In 1893 New Zealand became the first country in the world with universal suffrage: all New Zealand women now had the right to vote. This achievement owed much to an extraordinary document: the 1893 Women’s Suffrage Petition. Over 270 metres long, with the signatures of some 24,000 women (and at least twenty men), the Suffrage Petition represented the culmination of many years of campaigning by suffragists, led by Kate Sheppard, and women throughout the country. The women who signed the petition came from many walks of life.
The names of university graduates appear on the petition sheets, together with some who could mark their names only with a cross. Teachers, domestic servants, shopkeepers and nurses signed; public benefactors appear, and a few women with criminal convictions. Maori women shared many of the suffragists’ concerns for social justice and temperance as well as political representation, and their signatures appear on the Suffrage Petition. Other women who signed had immigrated – many from Britain, some from Europe or Asia.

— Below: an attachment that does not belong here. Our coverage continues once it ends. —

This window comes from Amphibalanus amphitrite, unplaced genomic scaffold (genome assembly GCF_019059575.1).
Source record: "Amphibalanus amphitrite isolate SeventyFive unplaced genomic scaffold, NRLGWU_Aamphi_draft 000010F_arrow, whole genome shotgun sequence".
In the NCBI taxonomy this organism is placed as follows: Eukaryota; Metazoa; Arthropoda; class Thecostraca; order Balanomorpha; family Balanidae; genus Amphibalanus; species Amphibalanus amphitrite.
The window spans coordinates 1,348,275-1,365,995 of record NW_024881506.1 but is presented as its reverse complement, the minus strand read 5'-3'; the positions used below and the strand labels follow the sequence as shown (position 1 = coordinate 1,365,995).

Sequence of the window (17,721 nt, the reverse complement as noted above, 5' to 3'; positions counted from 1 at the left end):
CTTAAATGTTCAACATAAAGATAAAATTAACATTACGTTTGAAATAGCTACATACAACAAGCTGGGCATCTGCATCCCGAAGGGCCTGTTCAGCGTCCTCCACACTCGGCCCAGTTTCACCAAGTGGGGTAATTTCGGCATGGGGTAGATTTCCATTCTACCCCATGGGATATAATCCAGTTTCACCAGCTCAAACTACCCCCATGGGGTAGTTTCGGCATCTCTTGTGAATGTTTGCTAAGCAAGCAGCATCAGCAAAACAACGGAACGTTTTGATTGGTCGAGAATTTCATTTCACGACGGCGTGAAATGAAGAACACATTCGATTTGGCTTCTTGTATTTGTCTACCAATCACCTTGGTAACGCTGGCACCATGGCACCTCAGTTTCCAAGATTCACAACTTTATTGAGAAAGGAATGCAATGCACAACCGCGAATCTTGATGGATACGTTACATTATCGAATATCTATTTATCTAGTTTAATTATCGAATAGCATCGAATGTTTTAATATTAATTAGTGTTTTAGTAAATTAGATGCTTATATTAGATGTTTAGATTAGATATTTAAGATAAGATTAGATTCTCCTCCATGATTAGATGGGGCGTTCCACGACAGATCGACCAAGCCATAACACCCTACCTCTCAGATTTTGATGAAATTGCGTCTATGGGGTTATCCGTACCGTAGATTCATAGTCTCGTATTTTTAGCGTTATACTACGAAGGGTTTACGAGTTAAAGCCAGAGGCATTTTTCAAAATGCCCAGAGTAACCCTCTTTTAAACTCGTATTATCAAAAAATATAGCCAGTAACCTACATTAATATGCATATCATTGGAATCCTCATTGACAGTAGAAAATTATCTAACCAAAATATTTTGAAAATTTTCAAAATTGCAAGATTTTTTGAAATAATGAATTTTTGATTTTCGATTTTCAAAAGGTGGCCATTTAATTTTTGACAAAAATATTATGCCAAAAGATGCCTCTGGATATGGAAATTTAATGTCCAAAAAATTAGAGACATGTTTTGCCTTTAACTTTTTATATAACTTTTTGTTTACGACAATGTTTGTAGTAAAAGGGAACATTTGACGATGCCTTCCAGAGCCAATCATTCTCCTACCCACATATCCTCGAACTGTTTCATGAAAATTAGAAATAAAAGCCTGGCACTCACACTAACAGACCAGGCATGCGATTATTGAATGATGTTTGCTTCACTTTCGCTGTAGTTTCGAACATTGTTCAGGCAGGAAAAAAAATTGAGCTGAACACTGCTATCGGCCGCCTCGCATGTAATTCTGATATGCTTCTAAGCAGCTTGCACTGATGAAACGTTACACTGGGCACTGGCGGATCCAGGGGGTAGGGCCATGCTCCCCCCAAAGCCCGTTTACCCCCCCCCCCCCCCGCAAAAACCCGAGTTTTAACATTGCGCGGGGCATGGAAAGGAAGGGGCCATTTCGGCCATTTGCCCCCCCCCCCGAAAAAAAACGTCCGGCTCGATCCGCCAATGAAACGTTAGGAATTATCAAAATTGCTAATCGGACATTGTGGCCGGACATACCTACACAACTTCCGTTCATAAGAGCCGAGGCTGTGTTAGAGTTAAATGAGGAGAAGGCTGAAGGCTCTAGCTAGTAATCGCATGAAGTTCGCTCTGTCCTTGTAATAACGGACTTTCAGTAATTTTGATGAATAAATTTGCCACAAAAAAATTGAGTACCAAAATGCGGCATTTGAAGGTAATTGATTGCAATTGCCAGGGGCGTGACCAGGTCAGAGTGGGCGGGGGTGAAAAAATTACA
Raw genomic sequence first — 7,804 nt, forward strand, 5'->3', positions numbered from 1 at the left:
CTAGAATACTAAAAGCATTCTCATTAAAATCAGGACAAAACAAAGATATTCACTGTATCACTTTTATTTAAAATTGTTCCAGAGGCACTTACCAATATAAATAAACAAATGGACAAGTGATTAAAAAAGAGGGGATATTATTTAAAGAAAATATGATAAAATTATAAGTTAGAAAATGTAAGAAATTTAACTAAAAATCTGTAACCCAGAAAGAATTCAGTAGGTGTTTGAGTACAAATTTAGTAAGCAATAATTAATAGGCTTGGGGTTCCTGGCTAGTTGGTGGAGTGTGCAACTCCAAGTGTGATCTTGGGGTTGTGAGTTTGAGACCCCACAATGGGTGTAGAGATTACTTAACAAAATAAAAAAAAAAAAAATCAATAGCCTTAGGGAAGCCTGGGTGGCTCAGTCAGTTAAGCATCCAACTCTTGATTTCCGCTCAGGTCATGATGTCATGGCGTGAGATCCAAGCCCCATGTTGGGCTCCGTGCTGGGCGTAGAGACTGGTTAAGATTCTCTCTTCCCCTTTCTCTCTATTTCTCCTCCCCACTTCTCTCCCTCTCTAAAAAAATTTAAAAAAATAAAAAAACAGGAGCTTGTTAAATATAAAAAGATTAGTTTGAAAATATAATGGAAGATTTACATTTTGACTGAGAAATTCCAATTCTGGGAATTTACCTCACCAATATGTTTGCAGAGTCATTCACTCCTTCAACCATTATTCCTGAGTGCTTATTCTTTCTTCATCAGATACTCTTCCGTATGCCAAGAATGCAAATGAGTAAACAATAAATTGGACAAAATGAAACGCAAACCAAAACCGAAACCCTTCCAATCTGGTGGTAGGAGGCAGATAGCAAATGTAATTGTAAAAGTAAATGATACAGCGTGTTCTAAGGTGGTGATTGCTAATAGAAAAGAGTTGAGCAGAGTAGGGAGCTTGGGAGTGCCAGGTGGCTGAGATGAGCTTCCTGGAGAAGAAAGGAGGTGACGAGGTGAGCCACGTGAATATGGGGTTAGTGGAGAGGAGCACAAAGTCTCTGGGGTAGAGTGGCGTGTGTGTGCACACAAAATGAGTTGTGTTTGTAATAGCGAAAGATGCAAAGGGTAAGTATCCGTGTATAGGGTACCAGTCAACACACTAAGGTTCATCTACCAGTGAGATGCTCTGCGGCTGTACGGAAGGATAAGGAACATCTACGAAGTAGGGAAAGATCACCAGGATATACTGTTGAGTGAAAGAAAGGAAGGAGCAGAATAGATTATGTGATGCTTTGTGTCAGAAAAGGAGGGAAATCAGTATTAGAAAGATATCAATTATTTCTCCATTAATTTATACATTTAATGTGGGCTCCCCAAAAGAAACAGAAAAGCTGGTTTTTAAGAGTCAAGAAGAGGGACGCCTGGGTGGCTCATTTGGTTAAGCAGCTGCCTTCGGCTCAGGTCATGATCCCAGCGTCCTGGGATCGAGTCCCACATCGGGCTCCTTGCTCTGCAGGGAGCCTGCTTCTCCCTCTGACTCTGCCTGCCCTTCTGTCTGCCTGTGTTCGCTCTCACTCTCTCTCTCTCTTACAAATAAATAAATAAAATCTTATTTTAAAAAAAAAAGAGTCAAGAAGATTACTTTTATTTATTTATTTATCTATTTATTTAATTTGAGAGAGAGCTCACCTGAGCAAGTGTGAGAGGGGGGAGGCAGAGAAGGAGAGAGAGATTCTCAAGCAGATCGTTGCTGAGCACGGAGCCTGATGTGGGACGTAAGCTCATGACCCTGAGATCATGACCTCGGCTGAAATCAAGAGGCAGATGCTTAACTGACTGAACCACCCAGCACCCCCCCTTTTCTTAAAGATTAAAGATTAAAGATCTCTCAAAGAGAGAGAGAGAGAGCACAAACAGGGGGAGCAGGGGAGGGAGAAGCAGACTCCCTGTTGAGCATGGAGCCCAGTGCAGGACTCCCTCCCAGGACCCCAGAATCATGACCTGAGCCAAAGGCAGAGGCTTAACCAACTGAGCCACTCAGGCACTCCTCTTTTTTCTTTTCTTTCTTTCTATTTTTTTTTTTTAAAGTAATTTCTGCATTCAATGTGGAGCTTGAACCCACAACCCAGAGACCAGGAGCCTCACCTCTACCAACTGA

The story of the Women’s Suffrage Petition is told here through the lives of over 150 women who signed; alongside is the narrative of the campaign for women’s suffrage. The first page of the campaign for women’s suffrage. The first page of the petition is included, with twenty-one sheets representing different parts of the country.